Competition has a fascinating effect on people. We will explore this more when we get to the Competitor aspect of The Catcher’s Creed, but here is a great example of how this plays out in baseball: performance enhancing drugs. Their have been (and still are) many baseball players who were willing to sacrifice their morality in order to improve their performance. They cheated… plain and simple. Sure, they could have been great teammates in other ways. And, maybe their enhanced abilities helped a team win important games or even a championship and in that way made a positive impact on their teams. But, they still cheated nonetheless. 

Another example of how this plays out is with bat regulations in youth and college baseball. It is not uncommon for players at the youth levels to try using a bat that is an illegal weight (e.g. they are using a bat that is too light). Or, at the college level there are players who have figured out ways to doctor their bats so that the ball travels further when they hit it. Using an illegal bat could make a difference in winning and losing and therefore could “help” the team. But the morality of using an illegal bat remains the same… it is wrong. 

Great catchers prove their good character with morality. They don’t turn to cheating in order to improve their performance. They play the game the right way in all ways, and they go a step further and hold their teammates accountable to right and wrong as well. 



There is no such thing as a great catcher that is selfish. That is an oxymoron. Catchers might perform at high levels and help their teams win while being selfish, but results do not equal greatness. 

Catchers that are truly great at any level have a “team first, always and in all ways” attitude. They look around at their teammates and ask themselves, “what can I do to help my teammate succeed?” They are more concerned with helping others succeed than they are with their own results.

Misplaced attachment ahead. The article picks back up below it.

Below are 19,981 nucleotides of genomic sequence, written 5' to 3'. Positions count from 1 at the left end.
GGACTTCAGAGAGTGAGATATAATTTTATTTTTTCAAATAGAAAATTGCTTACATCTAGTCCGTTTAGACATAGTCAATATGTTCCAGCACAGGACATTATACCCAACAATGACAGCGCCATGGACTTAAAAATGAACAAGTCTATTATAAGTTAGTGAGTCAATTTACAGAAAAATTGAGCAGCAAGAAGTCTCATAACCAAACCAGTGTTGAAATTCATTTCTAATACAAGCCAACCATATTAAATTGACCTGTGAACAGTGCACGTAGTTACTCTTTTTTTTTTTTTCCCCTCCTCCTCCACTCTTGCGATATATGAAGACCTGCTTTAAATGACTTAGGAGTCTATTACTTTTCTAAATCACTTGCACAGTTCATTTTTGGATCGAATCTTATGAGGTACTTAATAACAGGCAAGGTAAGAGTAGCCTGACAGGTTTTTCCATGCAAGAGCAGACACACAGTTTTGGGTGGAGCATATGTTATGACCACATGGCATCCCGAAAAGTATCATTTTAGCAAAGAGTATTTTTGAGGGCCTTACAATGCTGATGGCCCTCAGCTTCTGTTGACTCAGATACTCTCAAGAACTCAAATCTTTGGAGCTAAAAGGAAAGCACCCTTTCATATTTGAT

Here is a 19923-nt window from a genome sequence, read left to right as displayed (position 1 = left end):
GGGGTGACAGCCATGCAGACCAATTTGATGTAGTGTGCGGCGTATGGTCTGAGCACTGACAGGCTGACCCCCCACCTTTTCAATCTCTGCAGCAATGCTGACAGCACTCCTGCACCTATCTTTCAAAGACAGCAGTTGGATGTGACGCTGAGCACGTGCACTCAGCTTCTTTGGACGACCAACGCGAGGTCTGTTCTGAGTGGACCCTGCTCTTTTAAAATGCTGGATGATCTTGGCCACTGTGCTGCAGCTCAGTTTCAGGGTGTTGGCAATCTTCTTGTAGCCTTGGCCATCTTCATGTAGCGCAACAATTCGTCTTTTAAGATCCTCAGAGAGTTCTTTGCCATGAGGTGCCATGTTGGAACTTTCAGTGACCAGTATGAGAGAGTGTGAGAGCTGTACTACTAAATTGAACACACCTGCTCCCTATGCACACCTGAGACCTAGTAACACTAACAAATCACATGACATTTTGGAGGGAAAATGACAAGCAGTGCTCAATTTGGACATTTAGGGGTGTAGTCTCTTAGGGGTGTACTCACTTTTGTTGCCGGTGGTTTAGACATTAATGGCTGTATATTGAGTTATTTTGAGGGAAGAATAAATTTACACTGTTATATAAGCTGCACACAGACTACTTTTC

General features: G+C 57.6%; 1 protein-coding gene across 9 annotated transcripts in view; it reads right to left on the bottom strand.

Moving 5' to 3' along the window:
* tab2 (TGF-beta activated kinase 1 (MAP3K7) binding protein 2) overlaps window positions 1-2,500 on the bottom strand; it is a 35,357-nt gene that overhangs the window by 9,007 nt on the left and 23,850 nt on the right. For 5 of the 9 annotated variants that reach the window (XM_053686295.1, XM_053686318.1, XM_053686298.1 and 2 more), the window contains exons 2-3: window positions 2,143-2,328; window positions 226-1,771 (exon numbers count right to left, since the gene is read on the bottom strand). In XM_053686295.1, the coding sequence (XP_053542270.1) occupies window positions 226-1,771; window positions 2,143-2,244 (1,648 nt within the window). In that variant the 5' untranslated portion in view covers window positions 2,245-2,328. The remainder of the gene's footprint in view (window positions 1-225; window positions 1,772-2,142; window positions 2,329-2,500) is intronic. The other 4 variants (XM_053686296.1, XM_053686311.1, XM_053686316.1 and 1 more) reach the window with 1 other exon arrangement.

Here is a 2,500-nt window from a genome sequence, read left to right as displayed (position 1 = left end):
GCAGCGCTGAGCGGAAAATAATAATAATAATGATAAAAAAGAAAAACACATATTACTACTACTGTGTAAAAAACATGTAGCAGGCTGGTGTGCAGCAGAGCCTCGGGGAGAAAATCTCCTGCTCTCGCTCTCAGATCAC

Does that mean that great catchers who are unselfish don’t care about their personal performance? Absolutely not. Every player should care about their performance and strive for excellence. The issue here is a matter of priority. What does a person care about more – what is best for his team/teammates or himself? 

And, here’s a important paradox – playing with an unselfish attitude is actually the type of mindset that sets up a player to have the best chance at individual success. 

Great catchers are unselfish. They prioritize what is best for the team and helping their teammates succeed more than their own selfish interests. 



Clearly this is not an exhaustive study into what good character looks like. But, for our purposes of exploring the defining characteristics of great catchers these are three really good examples of what good character looks like in catchers. 

And perhaps the most important aspect of this whole conversation is that great catchers prove their good character. The “it” factor that we are seeking to define is proven by actions and words day after day. 


(1) This is my favorite definition for character because it is so simple and yet says so much. I came across this definition in a book called What Drives Winning by Brett Ledbetter.